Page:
One Version of ‘One Version of Terence McKenna’s Life,’ by Tao Lin
The public story of Terence McKenna’s life—in my view, and by my estimates—is a ~450-page book, which could be titled One Version of Terence McKenna’s Life. It’s composed of Terence’s memoir, True Hallucinations (1993), his essays “I Understand Philip K. Dick” and “Among Ayahuasqueros,” certain sentences and anecdotes in dozens of his interviews and talks, and ~15% of The Brotherhood of the Screaming Abyss - My Life with Terence McKenna (2012) by Dennis McKenna, Terence’s younger brother by four years.
In a lecture called “Surfing Finnegan’s Wake,” Terence referred to a book of literary criticism that told James Joyce’s 656-page novel, Finnegans Wake (1939), in a one-page version, a ten-page version, and a 200-page version. The following biography (which to some degree presupposes knowledge of Terence McKenna’s Memes) is my eight-page, fractal-inflected, short-story-esque version of One Version of Terence McKenna’s Life.
The world which we perceive is a tiny fraction of the world which we canperceive, which is a tiny fraction of the perceivable world. – Terence McKenna, 1987. [“Understanding and Imagination in the Light of Nature”]
1. Paonia, Colorado (1946-1962)
Terence Kemp McKenna was born on November 16, 1946, in “a Colorado cattle and coal-mining town of 1,500 people named Paonia,” he said in an interview in 1993. He elaborated:
They wanted to name it Peony but didn’t know how to spell it. In your last year of high school, you got your girlfriend pregnant, married her, and went to work in the coalmines. An intellectual was someone who read TIME.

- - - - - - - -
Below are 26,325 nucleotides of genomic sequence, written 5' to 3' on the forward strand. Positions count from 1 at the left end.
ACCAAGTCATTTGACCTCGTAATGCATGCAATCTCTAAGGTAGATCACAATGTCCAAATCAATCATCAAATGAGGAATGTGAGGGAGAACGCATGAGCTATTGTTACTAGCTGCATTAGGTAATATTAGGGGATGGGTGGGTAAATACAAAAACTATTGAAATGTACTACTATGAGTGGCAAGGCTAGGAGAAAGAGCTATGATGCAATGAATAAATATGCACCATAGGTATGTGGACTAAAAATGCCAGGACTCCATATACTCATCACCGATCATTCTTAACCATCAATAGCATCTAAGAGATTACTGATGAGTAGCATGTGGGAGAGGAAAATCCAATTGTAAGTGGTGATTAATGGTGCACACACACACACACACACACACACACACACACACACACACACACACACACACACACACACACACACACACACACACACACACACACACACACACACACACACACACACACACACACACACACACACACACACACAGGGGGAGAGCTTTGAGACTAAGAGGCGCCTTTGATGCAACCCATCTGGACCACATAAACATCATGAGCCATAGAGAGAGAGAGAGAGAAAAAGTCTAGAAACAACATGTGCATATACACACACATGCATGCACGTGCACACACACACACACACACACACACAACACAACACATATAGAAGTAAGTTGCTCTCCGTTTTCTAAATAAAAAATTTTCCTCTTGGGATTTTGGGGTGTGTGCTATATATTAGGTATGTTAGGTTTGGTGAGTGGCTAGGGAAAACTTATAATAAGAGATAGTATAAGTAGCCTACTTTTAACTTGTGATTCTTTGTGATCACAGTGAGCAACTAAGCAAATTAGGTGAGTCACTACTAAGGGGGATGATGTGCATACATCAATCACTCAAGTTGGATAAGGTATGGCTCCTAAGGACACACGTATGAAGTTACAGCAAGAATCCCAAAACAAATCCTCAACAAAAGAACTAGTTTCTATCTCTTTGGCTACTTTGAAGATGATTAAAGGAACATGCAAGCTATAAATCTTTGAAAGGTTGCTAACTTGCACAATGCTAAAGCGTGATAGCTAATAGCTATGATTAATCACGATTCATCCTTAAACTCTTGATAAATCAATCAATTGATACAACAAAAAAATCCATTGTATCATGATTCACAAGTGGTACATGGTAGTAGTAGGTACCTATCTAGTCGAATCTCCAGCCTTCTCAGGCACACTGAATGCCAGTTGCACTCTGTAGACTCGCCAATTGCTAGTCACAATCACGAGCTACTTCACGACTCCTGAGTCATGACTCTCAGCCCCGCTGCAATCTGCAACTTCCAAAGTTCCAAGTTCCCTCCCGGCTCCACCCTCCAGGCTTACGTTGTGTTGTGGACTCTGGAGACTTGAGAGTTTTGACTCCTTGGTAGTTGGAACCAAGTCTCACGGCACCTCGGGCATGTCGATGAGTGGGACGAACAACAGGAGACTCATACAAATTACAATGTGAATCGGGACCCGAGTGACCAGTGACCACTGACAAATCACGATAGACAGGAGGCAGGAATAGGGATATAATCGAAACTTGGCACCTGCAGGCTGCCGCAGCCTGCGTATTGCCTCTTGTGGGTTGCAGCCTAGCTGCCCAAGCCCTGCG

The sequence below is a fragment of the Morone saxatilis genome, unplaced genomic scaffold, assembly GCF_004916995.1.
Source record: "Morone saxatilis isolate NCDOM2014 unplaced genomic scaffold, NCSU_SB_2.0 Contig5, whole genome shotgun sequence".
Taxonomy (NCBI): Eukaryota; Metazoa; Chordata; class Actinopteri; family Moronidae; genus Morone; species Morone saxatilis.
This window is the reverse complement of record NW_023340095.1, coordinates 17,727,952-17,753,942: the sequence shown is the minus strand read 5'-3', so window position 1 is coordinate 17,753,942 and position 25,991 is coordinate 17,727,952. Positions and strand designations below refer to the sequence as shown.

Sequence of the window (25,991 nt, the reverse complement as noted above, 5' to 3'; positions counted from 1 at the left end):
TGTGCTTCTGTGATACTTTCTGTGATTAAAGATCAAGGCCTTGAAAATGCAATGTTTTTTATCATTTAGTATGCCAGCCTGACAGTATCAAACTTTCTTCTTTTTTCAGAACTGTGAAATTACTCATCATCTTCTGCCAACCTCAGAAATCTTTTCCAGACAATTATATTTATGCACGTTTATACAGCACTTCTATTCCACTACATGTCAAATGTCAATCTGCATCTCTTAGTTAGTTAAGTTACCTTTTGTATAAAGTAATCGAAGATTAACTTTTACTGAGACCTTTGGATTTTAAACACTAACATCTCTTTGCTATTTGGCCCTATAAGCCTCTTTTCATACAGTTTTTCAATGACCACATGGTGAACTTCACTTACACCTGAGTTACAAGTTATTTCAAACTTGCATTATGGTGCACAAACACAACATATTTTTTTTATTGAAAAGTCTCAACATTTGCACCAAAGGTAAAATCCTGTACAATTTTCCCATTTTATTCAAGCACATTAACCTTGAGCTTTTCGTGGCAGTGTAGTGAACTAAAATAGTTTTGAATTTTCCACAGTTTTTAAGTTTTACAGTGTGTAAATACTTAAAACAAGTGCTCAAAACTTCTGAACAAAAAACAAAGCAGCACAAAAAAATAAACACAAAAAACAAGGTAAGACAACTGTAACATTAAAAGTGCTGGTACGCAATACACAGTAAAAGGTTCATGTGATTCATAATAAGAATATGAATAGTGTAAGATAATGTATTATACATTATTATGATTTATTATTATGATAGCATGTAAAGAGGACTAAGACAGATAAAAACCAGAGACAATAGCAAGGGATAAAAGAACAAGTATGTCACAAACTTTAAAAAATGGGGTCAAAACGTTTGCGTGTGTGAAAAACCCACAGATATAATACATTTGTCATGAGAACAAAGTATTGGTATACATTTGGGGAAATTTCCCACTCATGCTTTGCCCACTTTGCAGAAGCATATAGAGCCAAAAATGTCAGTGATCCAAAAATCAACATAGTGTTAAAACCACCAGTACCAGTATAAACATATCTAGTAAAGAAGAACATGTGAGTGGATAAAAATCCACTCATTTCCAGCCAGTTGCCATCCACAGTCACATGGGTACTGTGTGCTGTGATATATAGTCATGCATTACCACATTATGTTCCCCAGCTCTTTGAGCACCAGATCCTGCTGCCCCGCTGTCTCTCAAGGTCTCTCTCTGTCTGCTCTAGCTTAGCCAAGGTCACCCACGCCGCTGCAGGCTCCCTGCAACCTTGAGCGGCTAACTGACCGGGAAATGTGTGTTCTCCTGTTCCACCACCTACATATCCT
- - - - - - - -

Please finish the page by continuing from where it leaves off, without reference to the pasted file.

The Tao of Terence: Beyond “Existentialism”
I learned of Terence McKenna (1946-2000) on September 14, 2012, when I was 29 years old. It was the day after I had completed the main final draft of Taipei, my first book to include psychedelics and which ends with a scene in which a character wonders if he has died after eating psilocybin mushrooms. I was in my room, zombielike and depressed after a period of time embodying a “whatever it takes” attitude regarding amphetamine use and completing my book. I had somewhat randomly clicked a YouTube video in which Joe Rogan (whom I was vaguely aware of as the host of Fear Factor, the TV show, a long time ago) was aggressively, excitedly talking about DMT, a neurotransmitter-like, illegal, psychedelic compound found in human (and other animal) brains and in at least ~50 species of plants worldwide. I did not have firsthand experience with DMT at the time, and had only read about it online.
At one point Joe Rogan began referencing someone in a “if you think I sound crazy, listen to this other guy” manner. He was talking about Terence McKenna, a person who would smoke DMT and, after ~15 seconds, without fail, find himself in an “unanticipated dimension” infested with “self-transforming machine elves”—also called “fractal elves,” “self-dribbling jeweled basketballs,” or “little self-transforming tykes”—that spoke English and a kind of visible language while jumping into and out of his body, “running around chirping and singing.” These entities, which McKenna described in a word as “zany,” were maybe either “dead people” in “an ecology of souls,” “human beings from the distant future,” or things with their own hopes, fears, problems that inhabit a parallel universe.
"To be human—to exist in concrete reality and the imagination, to be material and immaterial—is to be paradoxical. And to transcend humanity—or, if that’s impossible, to go to where one can touch the wall, which bodies can’t cross, separating the human from the sublime—one first needs to be human, and embody paradox.
I imagine Mr. Knausgaard feeling on some level charged by his own existence, aware he’s closer to, or at least now positioned adjacent, the sublime as a result of the amount and scale of paradox he has accumulated in his life and, as a kind of side effect, generated in the world."